You can’t depend on your eyes when your imagination is out of focus.
– Mark Twain
There’s an interesting malady that strikes those who delicately walk the fence between being madly creative and insanely practical.
You know the type . . . in fact, if you’re reading this, you likely have what is called a Renaissance mind! You’re the one who can be hard-nosed and pragmatic one moment and then you follow the deep emotional path of a poet the next. You’re the one who is never bored because there are so many options available for you to create. The challenge occurs when all of those so-called options become enticing all at the same time. It’s as if inspiration is flooding into you to the point where you are overwhelmed. You become concerned that choosing one alternative will result in the loss of another possibility. When this deluge of pleasures hits, you simply stop in place and your hesitation gets the better of you. In other words, you lose direction. Today, let’s get your focus back!
To begin, let’s understand that you are deceiving yourself with an insidious belief (that might have become a bad habit, as well); namely, you have reached a point where you are unable to triage the options that are available to you. Your brain has powerful executive functions that easily permit you to make up your own mind as to what’s more important than something else. The interesting thing is that these executive functions don’t simply vanish haphazardly. In fact, they don’t go away at all. Rather, for the Renaissance mind it is not a situation indicative of a disruption in the executive function force. You are just failing to get started in one direction or the other because you’re exhausting yourself with an hallucination . . . a misconception that by making one choice, something or someone more desirable will fade away. Or perhaps you have the ill-conceived notion that you have to make the perfect choice before making any choice at all. Alternatively, you have gotten yourself into a place where imagining all of the options available to you are equally pleasurable even though you know you are being totally unproductive.
Whether caused by neglecting your own power of choice or by getting lost in the overstimulation of pleasurable imaginings, it’s time to stop grappling with your mental clutter and re-order your life! Ready to instantly make that change?
STEP ONE. Write out three priorities, in order of importance, that you want to accomplish. Within the next year. Within the next 6 months. Within the next few weeks. Today. Pick the time frame that is relevant to your situation. By writing out your priorities, you bring your attention and executive function back to the Big Idea that you want driving your decisions.
STEP TWO. Write out three tasks that you can accomplish today to further your three priorities; one task for each priority. This will help you to analyze your priorities and start assigning action plans to each one of them. Remember to home in on your priorities and their attendant action plans in order of importance.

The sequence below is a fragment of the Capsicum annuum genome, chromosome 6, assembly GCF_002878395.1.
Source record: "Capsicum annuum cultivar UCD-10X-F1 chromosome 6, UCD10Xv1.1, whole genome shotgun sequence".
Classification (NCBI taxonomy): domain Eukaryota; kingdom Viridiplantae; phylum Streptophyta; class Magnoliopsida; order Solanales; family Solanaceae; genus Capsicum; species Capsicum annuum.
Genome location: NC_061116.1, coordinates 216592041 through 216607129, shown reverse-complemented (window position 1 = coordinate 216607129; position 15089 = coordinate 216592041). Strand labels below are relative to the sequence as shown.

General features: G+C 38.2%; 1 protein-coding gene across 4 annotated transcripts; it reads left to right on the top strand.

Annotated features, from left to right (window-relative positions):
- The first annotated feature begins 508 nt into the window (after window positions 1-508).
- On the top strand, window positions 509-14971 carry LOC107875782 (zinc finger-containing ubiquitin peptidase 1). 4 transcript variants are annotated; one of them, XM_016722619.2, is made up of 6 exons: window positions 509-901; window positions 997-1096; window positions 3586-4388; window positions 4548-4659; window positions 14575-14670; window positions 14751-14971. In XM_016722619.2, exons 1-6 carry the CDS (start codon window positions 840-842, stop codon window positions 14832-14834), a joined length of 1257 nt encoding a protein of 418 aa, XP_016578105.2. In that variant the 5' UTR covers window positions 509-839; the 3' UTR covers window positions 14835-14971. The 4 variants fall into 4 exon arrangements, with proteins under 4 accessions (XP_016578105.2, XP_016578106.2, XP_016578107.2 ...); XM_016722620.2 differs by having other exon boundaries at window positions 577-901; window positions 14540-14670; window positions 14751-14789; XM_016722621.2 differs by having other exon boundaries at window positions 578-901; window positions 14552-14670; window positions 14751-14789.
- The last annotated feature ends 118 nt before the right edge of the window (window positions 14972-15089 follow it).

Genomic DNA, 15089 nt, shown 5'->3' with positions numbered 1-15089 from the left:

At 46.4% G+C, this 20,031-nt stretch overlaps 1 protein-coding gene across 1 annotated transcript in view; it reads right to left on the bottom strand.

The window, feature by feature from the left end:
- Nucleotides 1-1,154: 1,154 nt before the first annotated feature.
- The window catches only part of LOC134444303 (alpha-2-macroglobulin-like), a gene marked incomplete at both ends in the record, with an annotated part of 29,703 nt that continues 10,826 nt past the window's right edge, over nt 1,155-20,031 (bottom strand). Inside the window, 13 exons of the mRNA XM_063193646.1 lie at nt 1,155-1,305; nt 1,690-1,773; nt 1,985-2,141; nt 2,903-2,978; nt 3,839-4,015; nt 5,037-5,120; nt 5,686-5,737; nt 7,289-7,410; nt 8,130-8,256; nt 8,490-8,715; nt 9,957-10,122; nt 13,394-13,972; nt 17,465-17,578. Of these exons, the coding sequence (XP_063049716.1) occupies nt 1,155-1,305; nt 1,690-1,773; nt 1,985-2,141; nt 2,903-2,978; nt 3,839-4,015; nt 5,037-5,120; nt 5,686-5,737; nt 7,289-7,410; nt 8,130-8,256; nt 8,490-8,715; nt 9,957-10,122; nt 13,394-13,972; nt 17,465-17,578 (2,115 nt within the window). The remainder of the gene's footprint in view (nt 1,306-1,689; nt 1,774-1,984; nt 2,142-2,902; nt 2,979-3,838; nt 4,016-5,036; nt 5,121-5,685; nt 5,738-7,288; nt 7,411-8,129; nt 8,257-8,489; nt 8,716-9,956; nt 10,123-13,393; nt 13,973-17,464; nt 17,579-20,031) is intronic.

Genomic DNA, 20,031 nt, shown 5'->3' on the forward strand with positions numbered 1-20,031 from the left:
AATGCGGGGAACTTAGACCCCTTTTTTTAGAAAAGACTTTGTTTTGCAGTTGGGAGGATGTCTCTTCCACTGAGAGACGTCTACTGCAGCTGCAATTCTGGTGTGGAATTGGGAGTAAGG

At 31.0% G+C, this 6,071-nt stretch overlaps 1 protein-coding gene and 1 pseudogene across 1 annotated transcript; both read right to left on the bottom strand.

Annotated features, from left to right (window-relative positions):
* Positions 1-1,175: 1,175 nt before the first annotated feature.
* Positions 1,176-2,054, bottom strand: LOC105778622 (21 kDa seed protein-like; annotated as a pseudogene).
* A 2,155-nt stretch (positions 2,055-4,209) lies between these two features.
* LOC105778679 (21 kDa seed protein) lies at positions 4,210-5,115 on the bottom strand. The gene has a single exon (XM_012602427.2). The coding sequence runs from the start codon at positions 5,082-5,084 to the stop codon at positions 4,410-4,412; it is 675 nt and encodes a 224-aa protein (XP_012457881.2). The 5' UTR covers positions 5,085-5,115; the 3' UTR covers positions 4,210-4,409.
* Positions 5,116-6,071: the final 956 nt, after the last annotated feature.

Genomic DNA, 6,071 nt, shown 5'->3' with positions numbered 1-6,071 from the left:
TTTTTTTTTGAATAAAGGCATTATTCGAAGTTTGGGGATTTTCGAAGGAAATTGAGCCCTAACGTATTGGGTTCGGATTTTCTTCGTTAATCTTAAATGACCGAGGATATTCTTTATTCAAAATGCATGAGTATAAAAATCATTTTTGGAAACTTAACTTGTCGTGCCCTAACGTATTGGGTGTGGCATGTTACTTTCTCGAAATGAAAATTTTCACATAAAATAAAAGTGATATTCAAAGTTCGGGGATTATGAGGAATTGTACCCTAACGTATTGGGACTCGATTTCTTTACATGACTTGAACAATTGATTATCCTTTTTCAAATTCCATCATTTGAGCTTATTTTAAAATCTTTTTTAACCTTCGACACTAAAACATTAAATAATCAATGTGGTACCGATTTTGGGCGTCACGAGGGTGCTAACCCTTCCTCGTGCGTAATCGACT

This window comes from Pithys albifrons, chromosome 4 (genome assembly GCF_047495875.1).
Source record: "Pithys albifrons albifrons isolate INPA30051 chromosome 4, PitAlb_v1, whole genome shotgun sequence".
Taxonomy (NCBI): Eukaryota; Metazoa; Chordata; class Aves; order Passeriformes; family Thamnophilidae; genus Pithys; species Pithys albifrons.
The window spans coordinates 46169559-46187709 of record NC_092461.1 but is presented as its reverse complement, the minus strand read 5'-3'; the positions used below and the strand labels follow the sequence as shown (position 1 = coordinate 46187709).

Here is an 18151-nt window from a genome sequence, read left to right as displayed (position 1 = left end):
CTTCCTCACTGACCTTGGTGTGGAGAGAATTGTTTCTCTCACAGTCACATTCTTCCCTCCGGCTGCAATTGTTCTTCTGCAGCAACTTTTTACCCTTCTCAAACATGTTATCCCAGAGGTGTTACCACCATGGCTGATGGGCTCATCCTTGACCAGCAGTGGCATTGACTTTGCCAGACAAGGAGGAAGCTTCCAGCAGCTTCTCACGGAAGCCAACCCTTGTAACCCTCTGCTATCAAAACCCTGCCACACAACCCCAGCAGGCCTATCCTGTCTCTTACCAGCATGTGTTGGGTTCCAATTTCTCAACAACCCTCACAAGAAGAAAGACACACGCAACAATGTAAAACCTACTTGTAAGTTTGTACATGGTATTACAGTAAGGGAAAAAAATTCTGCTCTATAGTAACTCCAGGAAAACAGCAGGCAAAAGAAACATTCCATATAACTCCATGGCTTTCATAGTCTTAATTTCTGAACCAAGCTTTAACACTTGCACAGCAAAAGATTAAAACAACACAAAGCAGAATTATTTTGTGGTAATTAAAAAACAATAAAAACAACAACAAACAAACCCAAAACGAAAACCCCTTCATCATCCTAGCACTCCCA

STEP THREE. Figure out what unimportant or less important things, people, and activities are capturing your attention away from your three priorities. If you want to change your life, change how and where you spend your time. If something or someone is not serving you well, it’s time to move on (at least temporarily). Now, relax . . . you don’t have to completely eliminate these hole-and-corner amusements. But, you can easily relegate them to times and places that are more appropriate for your power to produce massive results. For example, you can effortlessly schedule checking social media posts to either a specific time of the day or as a reward when you finish one of the tasks you designed in Step Two.
STEP FOUR. Set a time limit for completing your three tasks. One of the most powerful tactics you can put into play to get your focus back is to create tension that forces you into doing something. Set reasonable time limits on accomplishing or completing the three tasks from Step Two and watch your focus become laser sharp and potent. If you want to take this to the next level, put time boundaries on your three priorities from Step One, as well!
STEP FIVE. Always be ready to adapt your priorities and your tasks along the way. Getting your focus back is not about a blind adherence to a goal or action step that no longer serves you. If you need to alter your course, do so with a conscious decision that you are moving yourself in a more sustaining and compelling way.
Much of getting your focus back is about retraining yourself and adopting new habits. In today’s world, we are assailed constantly with emails, social media posts, phone calls, news reports, and on and on. Focus on the things you want to take precedence in your life rather than being the casualty of other people’s priorities.
If you enjoyed this, I’d be grateful if you click below to share this with others. That’s right, go ahead and help spread this information by emailing it to a friend, or sharing it on Twitter, Facebook, or Google+. Thank you!
And make sure to sign up for my blog mailing list so you get all future postings delivered directly to your inbox.